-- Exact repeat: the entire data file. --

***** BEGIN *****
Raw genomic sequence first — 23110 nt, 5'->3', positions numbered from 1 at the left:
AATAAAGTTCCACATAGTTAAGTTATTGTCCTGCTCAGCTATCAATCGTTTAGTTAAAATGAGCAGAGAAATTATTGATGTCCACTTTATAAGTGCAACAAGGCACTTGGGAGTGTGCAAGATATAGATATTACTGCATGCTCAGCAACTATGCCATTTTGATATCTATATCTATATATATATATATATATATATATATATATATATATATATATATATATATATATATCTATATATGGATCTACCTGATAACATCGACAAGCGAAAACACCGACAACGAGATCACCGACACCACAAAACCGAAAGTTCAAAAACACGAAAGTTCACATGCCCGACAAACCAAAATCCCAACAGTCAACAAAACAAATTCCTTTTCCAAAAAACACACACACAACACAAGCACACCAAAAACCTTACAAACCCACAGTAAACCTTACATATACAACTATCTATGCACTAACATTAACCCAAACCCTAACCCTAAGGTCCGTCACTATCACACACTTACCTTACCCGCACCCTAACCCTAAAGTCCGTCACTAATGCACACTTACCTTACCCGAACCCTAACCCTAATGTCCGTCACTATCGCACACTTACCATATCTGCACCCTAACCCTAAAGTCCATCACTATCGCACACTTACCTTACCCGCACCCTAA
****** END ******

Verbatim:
Raw genomic sequence first — 23110 nt, 5'->3', positions numbered from 1 at the left:
AATAAAGTTCCACATAGTTAAGTTATTGTCCTGCTCAGCTATCAATCGTTTAGTTAAAATGAGCAGAGAAATTATTGATGTCCACTTTATAAGTGCAACAAGGCACTTGGGAGTGTGCAAGATATAGATATTACTGCATGCTCAGCAACTATGCCATTTTGATATCTATATCTATATATATATATATATATATATATATATATATATATATATATATATATATATATATCTATATATGGATCTACCTGATAACATCGACAAGCGAAAACACCGACAACGAGATCACCGACACCACAAAACCGAAAGTTCAAAAACACGAAAGTTCACATGCCCGACAAACCAAAATCCCAACAGTCAACAAAACAAATTCCTTTTCCAAAAAACACACACACAACACAAGCACACCAAAAACCTTACAAACCCACAGTAAACCTTACATATACAACTATCTATGCACTAACATTAACCCAAACCCTAACCCTAAGGTCCGTCACTATCACACACTTACCTTACCCGCACCCTAACCCTAAAGTCCGTCACTAATGCACACTTACCTTACCCGAACCCTAACCCTAATGTCCGTCACTATCGCACACTTACCATATCTGCACCCTAACCCTAAAGTCCATCACTATCGCACACTTACCTTACCCGCACCCTAA